The Newman Gifted Program at Marist College North Shore caters for students who have been identified as potentially gifted. The Program offers students academic rigor, creative and critical thinking experiences and enrichment opportunities within a Catholic educational environment in the Marist tradition.

At Marist College North Shore we are called to:

Nurture student’s love of learning through a Catholic pedagogy that fosters the development of the intellect, moral knowledge, understanding and reasoning in a relational, social and cultural context.
The Archbishop’s Charter for Catholic Schools, November 2014

Why is it called the Newman Gifted Program

Cardinal John Henry Newman (1801-1890) embraced academic rigor and diversity through truth, intellect and creativity. At Oxford University Cardinal Newman challenged mediocrity and paved the way for students who felt they did not fit into mainstream classrooms. Based on academic research for academically gifted students, Sydney Catholic Schools developed the Newman Gifted Program and now there are over 38 schools that have applied for and being accepted into the Program.



The Newman Gifted Program is designed to challenge and engage the student’s learning through compacting the curriculum and designing authentic enrichment programs.

The most important factor is that the teacher knows students in their classroom through mapping data and listening to student voice to cater for each student’s individual learning needs. The Newman teachers are provided pedagogical support attending Gifted Education courses, engaging in professional readings and attend regular meetings with a focus of gifted learning in our professional learning community at Marist College North Shore.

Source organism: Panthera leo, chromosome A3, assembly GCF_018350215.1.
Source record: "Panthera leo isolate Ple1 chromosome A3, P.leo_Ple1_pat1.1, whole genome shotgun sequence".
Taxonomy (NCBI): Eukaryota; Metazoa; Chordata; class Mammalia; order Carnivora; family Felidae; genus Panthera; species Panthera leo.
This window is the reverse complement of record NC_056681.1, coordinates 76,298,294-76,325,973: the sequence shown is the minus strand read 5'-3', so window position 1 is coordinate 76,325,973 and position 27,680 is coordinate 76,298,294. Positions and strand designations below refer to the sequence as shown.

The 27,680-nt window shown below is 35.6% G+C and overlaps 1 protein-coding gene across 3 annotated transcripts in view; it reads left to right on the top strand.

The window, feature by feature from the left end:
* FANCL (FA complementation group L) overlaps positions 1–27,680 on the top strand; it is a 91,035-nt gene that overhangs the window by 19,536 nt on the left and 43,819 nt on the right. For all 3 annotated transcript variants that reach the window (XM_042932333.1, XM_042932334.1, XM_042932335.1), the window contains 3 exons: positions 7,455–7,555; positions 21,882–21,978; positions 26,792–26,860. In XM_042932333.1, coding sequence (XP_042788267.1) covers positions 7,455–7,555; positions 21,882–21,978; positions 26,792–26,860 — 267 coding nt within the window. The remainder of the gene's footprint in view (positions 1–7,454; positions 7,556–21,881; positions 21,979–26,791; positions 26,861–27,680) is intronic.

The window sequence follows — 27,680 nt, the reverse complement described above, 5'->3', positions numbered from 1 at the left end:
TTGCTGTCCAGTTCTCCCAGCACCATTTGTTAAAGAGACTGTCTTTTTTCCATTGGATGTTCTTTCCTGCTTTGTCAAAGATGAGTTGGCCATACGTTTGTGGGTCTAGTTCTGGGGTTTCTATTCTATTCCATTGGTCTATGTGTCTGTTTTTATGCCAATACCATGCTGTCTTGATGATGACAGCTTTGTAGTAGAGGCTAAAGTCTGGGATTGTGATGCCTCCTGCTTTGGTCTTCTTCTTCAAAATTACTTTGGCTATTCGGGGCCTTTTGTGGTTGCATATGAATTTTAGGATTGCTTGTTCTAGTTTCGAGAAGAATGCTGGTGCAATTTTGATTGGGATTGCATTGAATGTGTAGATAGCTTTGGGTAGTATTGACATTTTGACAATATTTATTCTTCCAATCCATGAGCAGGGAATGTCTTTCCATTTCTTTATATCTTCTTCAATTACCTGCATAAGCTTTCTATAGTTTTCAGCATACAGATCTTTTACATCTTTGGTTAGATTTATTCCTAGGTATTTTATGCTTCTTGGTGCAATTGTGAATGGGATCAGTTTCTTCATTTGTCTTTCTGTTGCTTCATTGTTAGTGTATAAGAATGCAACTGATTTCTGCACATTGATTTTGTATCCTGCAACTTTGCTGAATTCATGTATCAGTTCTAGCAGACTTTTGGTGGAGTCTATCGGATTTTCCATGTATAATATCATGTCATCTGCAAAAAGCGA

Students selected in the Newman Gifted Program will follow the same curriculum as outlined by the NESA (NSW Education Standards Authority) as their peers. Gifted students require appropriate pace, complexity, depth and breadth in their curriculum. Gifted students tend to move through the curriculum more quickly than their age peers and repetition of content or a slower pace may hinder their academic potential. Based on student mastery they may finish the teaching program earlier than other classes allowing time to delve deeper into topics. These enrichment activities are designed using gifted pedagogy models and are catered to the student’s interests and passions to engage and challenge their learning.


Newman Symposium

Each year the College hosts a Newman Symposium to showcase and celebrate the student’s enrichment projects.

2017 MCNS Symposium: Wednesday 29 November (3.00 – 6.00pm)


Identification and Selection into the Newman Gifted Program

At Marist College North Shore we have adopted Gagne’s Differentiated Model of Giftedness and Talent for our identification process. We use a variety of data sources to help identify potentially gifted students to cluster classes. These sources include both objective and subjective measures to provide a clear profile of each student’s strengths and areas we need to improve and extend.

Identification sources include:

  • Year 5 Enrolment Interview Form: Student Gifted Involvement
  • Year 6 School Report
  • Allwell Testing
  • Psychometric Data
  • PAT Data
  • Year 5 NAPLAN results
  • Standardised Tests and Competitions
  • Year 6 Teacher Recommendation
  • Parental Nomination Form
  • Conversations with parents and other relevant data.

Students identified with high ability in verbal and non-verbal reasoning through the Allwell Test and other sources, tend to move more rapidly through the curriculum allowing opportunities for enrichment and/or acceleration. Students who have high ability in verbal and non-verbal reasoning skills aligned with strong literacy and/or numeracy skills will be clustered in the Newman class. Students who have strong literacy and/or numeracy skills, with lower reasoning skills will be clustered with like ability students and their progress closely monitored and measured to ascertain potential giftedness. The Newman class is not fixed and needs to be fluid due to pastoral or academic reasons. The wellbeing of every student is our highest priority.



Carolyn O’Brien
Director of Diverse Learning (Newman Project Leader)